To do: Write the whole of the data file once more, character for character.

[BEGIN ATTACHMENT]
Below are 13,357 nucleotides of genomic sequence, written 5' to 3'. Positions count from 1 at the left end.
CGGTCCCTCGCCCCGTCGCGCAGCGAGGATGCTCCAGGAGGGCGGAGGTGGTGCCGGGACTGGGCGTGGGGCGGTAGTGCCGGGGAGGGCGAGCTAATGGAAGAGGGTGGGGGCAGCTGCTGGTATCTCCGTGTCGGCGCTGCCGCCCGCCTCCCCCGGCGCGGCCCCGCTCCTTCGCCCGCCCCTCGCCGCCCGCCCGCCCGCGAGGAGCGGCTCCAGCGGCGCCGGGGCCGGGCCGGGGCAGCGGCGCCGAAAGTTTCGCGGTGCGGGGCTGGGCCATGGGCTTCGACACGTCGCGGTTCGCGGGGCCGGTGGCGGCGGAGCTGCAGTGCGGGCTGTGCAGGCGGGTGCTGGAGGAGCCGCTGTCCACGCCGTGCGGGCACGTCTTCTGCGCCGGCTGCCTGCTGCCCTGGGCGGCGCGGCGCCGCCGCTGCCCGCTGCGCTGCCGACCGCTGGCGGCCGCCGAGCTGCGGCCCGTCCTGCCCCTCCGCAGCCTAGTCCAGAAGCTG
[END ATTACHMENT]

Below are 13,357 nucleotides of genomic sequence, written 5' to 3'. Positions count from 1 at the left end.
CGGTCCCTCGCCCCGTCGCGCAGCGAGGATGCTCCAGGAGGGCGGAGGTGGTGCCGGGACTGGGCGTGGGGCGGTAGTGCCGGGGAGGGCGAGCTAATGGAAGAGGGTGGGGGCAGCTGCTGGTATCTCCGTGTCGGCGCTGCCGCCCGCCTCCCCCGGCGCGGCCCCGCTCCTTCGCCCGCCCCTCGCCGCCCGCCCGCCCGCGAGGAGCGGCTCCAGCGGCGCCGGGGCCGGGCCGGGGCAGCGGCGCCGAAAGTTTCGCGGTGCGGGGCTGGGCCATGGGCTTCGACACGTCGCGGTTCGCGGGGCCGGTGGCGGCGGAGCTGCAGTGCGGGCTGTGCAGGCGGGTGCTGGAGGAGCCGCTGTCCACGCCGTGCGGGCACGTCTTCTGCGCCGGCTGCCTGCTGCCCTGGGCGGCGCGGCGCCGCCGCTGCCCGCTGCGCTGCCGACCGCTGGCGGCCGCCGAGCTGCGGCCCGTCCTGCCCCTCCGCAGCCTAGTCCAGAAGCTG